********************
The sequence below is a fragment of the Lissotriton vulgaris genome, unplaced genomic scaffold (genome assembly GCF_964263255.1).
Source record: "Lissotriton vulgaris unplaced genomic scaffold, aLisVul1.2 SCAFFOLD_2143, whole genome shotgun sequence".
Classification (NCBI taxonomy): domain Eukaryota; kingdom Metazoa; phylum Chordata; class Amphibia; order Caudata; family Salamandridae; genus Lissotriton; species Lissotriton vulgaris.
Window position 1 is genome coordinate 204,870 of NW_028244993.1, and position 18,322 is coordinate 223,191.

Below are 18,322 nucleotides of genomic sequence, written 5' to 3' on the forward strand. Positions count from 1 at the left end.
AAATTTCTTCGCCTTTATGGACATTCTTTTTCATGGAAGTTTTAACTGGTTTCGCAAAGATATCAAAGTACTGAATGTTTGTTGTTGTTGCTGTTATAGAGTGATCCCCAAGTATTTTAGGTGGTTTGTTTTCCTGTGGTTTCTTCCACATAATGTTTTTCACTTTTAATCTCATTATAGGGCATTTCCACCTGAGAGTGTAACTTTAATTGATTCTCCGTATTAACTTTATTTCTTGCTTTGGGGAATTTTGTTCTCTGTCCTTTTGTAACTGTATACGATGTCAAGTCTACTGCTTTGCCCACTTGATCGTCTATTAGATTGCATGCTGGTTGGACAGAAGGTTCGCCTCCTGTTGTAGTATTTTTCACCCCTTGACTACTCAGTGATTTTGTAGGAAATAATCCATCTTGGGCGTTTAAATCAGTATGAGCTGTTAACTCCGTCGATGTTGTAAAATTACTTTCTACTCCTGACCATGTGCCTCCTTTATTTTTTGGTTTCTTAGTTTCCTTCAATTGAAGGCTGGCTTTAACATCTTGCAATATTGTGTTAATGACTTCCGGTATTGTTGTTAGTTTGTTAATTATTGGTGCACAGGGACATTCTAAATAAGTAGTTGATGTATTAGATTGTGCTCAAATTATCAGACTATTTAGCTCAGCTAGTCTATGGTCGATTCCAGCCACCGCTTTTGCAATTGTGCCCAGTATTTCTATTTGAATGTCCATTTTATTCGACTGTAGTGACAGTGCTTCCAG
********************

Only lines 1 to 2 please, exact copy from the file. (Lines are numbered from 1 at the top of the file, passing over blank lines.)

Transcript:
The sequence below is a fragment of the Lissotriton vulgaris genome, unplaced genomic scaffold (genome assembly GCF_964263255.1).
Source record: "Lissotriton vulgaris unplaced genomic scaffold, aLisVul1.2 SCAFFOLD_2143, whole genome shotgun sequence".